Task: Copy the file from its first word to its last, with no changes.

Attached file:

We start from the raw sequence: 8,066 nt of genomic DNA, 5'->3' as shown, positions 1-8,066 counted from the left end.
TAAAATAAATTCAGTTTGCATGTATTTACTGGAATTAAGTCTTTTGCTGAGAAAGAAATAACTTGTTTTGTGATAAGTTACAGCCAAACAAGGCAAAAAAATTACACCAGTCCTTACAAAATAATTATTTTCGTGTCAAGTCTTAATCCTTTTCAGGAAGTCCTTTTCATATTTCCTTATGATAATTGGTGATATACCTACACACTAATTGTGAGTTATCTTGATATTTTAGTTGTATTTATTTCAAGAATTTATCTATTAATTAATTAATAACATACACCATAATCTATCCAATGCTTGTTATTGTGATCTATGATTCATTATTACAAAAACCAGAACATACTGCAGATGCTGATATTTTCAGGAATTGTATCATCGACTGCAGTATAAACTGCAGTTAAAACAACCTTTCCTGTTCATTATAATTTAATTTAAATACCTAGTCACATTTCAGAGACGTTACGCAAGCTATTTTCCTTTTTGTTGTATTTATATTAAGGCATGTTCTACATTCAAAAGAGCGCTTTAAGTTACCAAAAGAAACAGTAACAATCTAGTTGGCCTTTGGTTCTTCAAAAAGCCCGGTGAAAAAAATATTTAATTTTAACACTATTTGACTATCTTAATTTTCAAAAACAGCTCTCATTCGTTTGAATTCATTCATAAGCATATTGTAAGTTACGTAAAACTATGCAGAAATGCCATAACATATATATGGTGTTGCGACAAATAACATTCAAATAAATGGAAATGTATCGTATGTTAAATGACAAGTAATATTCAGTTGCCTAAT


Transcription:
We start from the raw sequence: 8,066 nt of genomic DNA, 5'->3' as shown, positions 1-8,066 counted from the left end.
TAAAATAAATTCAGTTTGCATGTATTTACTGGAATTAAGTCTTTTGCTGAGAAAGAAATAACTTGTTTTGTGATAAGTTACAGCCAAACAAGGCAAAAAAATTACACCAGTCCTTACAAAATAATTATTTTCGTGTCAAGTCTTAATCCTTTTCAGGAAGTCCTTTTCATATTTCCTTATGATAATTGGTGATATACCTACACACTAATTGTGAGTTATCTTGATATTTTAGTTGTATTTATTTCAAGAATTTATCTATTAATTAATTAATAACATACACCATAATCTATCCAATGCTTGTTATTGTGATCTATGATTCATTATTACAAAAACCAGAACATACTGCAGATGCTGATATTTTCAGGAATTGTATCATCGACTGCAGTATAAACTGCAGTTAAAACAACCTTTCCTGTTCATTATAATTTAATTTAAATACCTAGTCACATTTCAGAGACGTTACGCAAGCTATTTTCCTTTTTGTTGTATTTATATTAAGGCATGTTCTACATTCAAAAGAGCGCTTTAAGTTACCAAAAGAAACAGTAACAATCTAGTTGGCCTTTGGTTCTTCAAAAAGCCCGGTGAAAAAAATATTTAATTTTAACACTATTTGACTATCTTAATTTTCAAAAACAGCTCTCATTCGTTTGAATTCATTCATAAGCATATTGTAAGTTACGTAAAACTATGCAGAAATGCCATAACATATATATGGTGTTGCGACAAATAACATTCAAATAAATGGAAATGTATCGTATGTTAAATGACAAGTAATATTCAGTTGCCTAAT